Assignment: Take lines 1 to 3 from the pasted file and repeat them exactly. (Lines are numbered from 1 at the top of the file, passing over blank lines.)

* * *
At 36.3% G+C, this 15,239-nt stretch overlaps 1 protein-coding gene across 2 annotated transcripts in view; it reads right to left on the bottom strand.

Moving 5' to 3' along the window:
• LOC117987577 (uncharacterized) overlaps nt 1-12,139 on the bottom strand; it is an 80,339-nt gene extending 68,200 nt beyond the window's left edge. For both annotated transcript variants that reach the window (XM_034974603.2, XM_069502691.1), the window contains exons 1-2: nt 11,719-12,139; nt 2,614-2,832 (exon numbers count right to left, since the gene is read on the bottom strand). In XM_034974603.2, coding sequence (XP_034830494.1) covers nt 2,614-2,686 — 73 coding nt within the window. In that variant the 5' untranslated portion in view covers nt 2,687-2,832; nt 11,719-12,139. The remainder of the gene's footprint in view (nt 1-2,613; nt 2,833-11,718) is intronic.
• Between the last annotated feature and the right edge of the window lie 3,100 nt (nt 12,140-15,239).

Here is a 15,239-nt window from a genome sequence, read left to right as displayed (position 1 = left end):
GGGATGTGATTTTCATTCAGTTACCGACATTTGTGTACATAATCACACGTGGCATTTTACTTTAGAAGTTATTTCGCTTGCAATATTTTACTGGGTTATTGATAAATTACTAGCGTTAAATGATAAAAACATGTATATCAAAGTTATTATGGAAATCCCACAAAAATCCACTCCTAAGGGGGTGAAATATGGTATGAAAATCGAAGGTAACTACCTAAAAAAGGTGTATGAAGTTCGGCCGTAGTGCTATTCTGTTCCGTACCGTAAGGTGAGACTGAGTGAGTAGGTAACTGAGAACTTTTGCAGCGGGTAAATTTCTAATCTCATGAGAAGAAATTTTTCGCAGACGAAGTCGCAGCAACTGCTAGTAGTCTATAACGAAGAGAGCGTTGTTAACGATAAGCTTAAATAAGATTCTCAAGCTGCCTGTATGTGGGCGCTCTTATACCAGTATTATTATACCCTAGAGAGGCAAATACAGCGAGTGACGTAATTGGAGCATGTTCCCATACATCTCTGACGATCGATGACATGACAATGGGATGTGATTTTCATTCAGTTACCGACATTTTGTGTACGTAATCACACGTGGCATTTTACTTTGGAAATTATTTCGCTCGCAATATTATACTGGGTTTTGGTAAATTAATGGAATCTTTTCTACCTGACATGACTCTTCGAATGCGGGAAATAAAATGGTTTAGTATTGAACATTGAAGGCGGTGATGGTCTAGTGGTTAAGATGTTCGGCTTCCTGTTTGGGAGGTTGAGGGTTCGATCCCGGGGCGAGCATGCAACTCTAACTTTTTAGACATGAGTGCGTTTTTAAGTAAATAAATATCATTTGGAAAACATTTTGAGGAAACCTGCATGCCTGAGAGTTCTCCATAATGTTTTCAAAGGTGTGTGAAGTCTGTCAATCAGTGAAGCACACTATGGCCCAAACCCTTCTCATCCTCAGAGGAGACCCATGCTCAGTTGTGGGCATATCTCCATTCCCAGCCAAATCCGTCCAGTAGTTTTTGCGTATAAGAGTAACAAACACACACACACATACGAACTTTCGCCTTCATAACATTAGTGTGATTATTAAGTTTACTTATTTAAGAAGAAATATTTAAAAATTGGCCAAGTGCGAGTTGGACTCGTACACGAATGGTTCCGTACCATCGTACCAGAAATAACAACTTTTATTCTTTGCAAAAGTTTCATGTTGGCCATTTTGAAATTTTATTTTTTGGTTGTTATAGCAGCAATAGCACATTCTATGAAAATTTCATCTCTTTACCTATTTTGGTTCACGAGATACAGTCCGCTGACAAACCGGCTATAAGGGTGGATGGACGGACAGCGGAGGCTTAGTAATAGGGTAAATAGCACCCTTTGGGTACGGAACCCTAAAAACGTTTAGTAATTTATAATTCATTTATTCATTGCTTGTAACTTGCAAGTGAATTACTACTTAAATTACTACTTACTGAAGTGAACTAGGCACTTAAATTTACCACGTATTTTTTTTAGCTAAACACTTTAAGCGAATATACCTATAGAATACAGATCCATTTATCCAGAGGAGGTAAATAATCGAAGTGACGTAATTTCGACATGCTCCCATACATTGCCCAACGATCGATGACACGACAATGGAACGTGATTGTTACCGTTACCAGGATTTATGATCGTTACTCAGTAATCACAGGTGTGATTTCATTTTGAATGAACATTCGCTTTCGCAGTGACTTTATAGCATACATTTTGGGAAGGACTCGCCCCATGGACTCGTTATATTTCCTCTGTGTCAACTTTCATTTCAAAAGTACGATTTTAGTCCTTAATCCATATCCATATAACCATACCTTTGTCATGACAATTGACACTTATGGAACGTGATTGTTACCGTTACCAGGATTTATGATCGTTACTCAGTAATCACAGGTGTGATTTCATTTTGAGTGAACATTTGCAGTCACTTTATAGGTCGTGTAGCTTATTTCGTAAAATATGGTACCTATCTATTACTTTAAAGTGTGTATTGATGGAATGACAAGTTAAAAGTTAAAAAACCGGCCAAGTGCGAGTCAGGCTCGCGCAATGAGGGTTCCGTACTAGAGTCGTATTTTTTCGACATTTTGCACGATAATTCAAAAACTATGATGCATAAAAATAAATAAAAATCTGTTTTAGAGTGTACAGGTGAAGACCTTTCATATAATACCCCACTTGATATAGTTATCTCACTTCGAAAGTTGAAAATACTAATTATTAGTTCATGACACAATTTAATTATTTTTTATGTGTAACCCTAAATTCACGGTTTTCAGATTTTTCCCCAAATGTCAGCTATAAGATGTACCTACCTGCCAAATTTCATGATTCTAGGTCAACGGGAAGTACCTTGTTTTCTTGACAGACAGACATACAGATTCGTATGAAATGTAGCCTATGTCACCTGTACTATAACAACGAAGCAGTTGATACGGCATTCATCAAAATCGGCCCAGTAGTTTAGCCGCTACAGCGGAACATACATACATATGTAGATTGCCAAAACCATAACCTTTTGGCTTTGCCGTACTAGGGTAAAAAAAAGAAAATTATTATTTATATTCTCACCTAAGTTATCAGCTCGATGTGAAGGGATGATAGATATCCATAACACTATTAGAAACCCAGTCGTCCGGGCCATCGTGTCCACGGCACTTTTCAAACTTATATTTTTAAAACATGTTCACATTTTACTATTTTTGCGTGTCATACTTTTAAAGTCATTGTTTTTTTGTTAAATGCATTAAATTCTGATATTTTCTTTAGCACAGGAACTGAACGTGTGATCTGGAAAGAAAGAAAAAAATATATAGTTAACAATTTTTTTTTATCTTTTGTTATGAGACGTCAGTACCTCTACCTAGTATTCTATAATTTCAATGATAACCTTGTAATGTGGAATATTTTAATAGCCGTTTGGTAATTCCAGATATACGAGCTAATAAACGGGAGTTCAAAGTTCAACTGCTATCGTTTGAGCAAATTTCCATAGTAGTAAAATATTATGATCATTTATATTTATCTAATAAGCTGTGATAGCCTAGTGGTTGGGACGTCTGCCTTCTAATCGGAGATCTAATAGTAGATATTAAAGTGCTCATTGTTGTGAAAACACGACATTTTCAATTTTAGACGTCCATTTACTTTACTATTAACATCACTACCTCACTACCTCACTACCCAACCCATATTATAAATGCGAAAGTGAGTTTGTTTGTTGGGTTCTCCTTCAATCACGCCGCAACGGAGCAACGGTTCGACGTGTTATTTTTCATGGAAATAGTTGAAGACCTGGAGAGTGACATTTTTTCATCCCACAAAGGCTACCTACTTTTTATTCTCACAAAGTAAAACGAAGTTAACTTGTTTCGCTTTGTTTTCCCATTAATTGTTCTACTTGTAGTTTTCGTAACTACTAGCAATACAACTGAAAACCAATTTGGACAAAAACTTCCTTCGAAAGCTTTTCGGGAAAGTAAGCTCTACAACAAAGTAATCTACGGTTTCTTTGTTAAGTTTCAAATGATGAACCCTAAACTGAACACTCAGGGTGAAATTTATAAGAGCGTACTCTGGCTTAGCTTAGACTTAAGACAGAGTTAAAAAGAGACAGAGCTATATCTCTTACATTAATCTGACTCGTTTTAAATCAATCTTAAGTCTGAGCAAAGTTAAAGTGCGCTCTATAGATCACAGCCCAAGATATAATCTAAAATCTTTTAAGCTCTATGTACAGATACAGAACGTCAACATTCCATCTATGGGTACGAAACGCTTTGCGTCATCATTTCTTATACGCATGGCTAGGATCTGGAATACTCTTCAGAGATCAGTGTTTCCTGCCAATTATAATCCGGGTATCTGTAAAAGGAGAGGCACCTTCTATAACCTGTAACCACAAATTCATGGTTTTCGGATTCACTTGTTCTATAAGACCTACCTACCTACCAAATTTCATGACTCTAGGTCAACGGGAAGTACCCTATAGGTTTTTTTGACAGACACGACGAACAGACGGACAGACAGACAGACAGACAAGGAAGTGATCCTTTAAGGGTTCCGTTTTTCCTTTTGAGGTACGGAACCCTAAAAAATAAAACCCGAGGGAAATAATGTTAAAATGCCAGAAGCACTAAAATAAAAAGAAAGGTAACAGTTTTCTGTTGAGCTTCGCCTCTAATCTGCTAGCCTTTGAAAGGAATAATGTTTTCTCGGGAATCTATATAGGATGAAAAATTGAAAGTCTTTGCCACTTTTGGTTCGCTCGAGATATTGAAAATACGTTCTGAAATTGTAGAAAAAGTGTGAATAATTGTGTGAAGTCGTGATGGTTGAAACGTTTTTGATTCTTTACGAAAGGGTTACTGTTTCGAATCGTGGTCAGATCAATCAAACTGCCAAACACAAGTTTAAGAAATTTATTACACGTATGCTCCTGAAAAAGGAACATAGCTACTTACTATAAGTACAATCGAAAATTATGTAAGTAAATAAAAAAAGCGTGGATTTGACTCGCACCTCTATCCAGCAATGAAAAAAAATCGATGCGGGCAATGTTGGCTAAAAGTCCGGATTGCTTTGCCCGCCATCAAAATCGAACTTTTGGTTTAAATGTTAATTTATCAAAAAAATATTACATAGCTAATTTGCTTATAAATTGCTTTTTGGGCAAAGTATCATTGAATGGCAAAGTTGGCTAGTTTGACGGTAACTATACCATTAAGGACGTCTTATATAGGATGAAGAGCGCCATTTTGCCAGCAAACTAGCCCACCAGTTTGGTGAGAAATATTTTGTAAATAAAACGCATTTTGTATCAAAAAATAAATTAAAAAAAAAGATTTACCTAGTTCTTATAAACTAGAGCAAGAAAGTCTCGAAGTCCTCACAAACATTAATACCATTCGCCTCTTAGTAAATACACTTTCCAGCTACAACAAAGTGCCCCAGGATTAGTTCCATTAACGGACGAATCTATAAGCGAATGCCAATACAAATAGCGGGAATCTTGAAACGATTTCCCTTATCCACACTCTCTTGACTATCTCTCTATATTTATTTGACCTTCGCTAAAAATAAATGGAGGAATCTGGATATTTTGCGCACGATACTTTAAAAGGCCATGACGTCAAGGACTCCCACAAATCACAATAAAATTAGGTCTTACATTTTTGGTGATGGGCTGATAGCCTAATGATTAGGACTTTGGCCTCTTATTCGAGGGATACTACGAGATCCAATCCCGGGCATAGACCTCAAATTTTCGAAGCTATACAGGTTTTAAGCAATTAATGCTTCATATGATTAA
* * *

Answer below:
At 36.3% G+C, this 15,239-nt stretch overlaps 1 protein-coding gene across 2 annotated transcripts in view; it reads right to left on the bottom strand.

Moving 5' to 3' along the window:
• LOC117987577 (uncharacterized) overlaps nt 1-12,139 on the bottom strand; it is an 80,339-nt gene extending 68,200 nt beyond the window's left edge. For both annotated transcript variants that reach the window (XM_034974603.2, XM_069502691.1), the window contains exons 1-2: nt 11,719-12,139; nt 2,614-2,832 (exon numbers count right to left, since the gene is read on the bottom strand). In XM_034974603.2, coding sequence (XP_034830494.1) covers nt 2,614-2,686 — 73 coding nt within the window. In that variant the 5' untranslated portion in view covers nt 2,687-2,832; nt 11,719-12,139. The remainder of the gene's footprint in view (nt 1-2,613; nt 2,833-11,718) is intronic.